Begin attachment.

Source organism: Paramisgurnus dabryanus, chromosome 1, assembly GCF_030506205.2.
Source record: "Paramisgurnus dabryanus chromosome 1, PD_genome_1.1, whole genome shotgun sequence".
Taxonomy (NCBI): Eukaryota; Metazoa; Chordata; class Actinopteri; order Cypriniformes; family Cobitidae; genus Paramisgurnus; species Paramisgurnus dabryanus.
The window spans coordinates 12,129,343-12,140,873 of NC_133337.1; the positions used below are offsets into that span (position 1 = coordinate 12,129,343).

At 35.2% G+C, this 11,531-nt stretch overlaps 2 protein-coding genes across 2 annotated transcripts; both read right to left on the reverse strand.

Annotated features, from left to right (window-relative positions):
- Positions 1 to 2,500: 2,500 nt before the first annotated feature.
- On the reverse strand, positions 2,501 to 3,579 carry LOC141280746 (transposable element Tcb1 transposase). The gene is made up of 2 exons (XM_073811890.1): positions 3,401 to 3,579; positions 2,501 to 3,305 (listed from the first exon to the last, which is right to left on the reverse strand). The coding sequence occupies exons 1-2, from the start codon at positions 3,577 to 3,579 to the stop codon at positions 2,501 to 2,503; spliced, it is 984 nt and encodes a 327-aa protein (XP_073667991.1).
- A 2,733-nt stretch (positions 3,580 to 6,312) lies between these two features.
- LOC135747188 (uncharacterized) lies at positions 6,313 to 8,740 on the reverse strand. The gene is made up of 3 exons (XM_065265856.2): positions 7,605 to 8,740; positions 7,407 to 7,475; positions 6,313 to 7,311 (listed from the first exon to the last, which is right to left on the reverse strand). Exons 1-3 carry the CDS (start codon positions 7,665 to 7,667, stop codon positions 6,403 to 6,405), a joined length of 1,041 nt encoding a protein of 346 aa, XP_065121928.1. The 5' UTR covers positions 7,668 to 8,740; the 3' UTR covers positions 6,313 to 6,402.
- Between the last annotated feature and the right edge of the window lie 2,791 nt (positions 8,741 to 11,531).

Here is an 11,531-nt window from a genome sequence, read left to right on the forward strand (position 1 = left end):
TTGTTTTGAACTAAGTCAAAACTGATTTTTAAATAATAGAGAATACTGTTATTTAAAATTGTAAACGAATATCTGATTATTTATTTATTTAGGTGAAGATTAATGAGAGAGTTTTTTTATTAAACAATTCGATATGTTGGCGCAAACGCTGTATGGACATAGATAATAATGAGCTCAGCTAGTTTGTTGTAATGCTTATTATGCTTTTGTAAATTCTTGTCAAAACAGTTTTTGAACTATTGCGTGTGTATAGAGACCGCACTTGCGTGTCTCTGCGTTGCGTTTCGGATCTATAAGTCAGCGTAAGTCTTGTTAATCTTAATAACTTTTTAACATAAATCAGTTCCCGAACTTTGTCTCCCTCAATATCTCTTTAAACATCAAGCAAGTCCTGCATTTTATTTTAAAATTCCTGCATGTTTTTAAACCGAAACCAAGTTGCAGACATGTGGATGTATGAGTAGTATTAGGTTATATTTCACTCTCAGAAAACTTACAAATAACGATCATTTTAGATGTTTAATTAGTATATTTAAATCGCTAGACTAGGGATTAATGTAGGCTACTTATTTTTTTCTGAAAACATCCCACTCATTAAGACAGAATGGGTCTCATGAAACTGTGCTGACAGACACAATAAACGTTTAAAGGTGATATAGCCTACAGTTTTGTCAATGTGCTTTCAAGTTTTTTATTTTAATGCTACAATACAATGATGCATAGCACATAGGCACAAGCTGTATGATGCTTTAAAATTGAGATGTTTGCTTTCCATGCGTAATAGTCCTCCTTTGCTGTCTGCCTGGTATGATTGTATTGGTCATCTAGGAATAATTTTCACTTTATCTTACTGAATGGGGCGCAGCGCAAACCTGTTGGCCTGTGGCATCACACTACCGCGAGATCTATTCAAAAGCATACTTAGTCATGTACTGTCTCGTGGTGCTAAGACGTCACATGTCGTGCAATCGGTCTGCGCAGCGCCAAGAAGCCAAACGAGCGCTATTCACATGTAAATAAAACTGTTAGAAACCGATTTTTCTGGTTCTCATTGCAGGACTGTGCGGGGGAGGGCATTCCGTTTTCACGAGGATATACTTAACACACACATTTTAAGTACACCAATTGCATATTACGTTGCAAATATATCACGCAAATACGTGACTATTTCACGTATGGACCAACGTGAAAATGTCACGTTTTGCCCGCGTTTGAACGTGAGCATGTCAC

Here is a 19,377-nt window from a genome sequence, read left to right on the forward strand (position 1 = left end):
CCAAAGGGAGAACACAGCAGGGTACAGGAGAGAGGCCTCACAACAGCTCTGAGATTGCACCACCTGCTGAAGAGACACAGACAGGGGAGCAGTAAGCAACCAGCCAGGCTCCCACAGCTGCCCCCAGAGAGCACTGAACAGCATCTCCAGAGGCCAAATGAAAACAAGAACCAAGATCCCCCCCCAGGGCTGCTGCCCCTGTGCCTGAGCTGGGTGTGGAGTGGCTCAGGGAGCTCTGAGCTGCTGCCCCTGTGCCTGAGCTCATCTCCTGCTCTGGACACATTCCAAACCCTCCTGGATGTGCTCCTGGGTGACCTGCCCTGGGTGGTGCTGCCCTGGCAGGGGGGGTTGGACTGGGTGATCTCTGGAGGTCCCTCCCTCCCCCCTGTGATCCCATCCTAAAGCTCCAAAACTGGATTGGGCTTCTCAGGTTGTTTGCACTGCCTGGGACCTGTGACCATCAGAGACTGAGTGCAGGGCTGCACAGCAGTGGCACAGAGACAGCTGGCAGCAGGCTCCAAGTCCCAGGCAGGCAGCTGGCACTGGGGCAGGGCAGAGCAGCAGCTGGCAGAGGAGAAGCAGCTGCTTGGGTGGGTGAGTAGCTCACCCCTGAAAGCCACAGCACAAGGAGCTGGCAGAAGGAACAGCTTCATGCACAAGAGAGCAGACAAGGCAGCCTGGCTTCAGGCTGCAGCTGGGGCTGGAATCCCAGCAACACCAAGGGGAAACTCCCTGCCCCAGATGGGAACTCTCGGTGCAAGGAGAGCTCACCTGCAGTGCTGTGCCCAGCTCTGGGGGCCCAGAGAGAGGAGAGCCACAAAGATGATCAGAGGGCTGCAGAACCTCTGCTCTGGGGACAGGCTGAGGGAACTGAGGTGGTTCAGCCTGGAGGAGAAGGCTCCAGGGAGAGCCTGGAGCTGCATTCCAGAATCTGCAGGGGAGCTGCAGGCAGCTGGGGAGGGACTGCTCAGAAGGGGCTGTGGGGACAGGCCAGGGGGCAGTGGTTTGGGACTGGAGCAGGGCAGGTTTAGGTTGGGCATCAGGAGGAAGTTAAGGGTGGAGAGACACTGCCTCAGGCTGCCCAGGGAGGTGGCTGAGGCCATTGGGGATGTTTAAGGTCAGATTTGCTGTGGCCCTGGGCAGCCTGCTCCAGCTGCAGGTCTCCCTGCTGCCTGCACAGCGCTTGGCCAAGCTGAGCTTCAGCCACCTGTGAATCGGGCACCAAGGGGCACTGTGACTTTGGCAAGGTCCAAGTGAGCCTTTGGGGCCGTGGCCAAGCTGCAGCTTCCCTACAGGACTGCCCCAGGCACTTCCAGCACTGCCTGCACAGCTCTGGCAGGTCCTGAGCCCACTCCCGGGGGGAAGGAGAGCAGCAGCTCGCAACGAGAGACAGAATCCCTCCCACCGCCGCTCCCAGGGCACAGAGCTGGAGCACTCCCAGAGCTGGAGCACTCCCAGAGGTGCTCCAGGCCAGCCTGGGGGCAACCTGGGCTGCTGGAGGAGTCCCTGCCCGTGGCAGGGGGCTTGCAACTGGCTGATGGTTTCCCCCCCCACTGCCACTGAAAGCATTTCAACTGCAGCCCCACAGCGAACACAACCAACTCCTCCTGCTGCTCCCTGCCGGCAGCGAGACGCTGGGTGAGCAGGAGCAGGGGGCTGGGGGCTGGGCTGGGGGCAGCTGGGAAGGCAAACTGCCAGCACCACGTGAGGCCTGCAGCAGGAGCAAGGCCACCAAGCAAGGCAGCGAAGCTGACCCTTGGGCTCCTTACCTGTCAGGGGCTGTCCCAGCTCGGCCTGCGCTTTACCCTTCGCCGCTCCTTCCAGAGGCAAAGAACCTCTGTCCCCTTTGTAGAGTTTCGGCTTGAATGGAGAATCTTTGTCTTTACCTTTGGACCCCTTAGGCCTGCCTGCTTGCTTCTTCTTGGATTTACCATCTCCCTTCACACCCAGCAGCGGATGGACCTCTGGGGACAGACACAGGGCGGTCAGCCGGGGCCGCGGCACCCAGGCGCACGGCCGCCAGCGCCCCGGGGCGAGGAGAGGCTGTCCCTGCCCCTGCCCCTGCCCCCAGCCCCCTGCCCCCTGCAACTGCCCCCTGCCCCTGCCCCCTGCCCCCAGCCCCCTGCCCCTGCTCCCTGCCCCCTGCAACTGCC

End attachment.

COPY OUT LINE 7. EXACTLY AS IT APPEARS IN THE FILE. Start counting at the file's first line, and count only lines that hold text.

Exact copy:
- Positions 1 to 2,500: 2,500 nt before the first annotated feature.